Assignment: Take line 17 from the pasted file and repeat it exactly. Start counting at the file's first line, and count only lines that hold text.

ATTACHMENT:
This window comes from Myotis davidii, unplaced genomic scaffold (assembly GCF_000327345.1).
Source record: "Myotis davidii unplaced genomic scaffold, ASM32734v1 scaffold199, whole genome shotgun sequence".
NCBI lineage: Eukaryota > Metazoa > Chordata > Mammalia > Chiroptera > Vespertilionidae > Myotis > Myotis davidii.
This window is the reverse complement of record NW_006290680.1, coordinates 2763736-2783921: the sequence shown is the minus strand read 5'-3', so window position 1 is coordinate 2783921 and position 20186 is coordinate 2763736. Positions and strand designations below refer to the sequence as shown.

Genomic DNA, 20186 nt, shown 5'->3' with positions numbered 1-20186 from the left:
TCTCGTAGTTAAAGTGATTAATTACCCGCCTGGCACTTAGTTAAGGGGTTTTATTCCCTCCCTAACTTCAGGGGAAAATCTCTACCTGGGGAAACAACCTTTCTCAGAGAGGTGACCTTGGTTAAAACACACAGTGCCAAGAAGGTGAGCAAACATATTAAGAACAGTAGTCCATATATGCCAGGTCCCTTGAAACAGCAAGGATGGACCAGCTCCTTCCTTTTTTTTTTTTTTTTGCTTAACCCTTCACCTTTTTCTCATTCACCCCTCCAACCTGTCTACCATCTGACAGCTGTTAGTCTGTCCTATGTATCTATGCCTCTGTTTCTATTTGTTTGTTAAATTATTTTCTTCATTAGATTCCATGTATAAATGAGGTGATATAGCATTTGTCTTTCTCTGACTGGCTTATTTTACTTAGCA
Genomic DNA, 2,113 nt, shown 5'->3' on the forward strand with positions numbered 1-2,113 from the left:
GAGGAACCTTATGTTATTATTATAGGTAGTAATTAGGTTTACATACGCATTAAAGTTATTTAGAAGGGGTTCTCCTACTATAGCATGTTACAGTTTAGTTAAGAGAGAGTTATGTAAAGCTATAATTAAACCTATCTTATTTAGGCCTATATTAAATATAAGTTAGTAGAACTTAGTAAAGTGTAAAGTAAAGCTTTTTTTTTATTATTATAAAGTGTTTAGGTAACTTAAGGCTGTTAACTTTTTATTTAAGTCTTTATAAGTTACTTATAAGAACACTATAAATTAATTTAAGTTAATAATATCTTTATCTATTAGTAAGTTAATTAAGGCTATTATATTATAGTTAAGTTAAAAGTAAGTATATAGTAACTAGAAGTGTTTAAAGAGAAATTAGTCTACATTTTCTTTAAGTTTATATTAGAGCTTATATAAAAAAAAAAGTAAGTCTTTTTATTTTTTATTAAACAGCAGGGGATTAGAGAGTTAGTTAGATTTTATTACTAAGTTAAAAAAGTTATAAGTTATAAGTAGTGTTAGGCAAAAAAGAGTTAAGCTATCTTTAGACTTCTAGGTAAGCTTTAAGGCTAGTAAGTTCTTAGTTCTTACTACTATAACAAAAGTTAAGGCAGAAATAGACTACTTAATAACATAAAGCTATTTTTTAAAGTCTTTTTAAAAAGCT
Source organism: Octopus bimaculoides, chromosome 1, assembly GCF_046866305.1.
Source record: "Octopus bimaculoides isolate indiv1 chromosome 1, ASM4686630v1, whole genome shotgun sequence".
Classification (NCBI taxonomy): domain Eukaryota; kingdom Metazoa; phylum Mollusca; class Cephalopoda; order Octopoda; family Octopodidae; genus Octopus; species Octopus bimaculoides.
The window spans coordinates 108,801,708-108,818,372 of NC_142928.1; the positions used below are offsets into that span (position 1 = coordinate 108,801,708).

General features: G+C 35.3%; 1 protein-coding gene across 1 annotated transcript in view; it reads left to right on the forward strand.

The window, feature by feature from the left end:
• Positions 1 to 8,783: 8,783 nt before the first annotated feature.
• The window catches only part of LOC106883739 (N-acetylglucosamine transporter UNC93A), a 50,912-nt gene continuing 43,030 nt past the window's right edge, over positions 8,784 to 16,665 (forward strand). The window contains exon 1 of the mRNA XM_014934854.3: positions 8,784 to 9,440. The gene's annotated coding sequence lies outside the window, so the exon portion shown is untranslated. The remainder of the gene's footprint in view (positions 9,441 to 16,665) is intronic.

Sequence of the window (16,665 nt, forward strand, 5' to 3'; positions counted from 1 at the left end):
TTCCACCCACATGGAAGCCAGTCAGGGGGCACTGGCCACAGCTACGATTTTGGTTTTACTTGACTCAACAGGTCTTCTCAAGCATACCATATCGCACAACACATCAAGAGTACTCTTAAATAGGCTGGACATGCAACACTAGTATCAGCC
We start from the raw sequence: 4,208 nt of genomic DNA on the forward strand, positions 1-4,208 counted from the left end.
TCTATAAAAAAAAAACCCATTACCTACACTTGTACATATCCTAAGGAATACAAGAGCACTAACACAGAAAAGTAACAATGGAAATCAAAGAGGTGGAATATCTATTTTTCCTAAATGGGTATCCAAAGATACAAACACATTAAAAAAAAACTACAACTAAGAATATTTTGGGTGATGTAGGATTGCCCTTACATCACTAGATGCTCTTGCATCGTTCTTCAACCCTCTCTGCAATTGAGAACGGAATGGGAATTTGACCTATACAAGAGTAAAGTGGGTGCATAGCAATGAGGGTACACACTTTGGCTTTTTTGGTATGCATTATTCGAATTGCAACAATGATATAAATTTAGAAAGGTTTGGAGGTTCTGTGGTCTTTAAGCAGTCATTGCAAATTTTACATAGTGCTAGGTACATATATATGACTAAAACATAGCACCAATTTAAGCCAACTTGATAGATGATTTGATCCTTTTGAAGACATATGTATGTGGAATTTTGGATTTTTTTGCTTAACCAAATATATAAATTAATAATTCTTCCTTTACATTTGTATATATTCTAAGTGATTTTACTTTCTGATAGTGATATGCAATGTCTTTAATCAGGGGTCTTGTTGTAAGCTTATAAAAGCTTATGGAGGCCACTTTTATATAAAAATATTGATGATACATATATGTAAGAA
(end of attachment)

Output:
Sequence of the window (16,665 nt, forward strand, 5' to 3'; positions counted from 1 at the left end):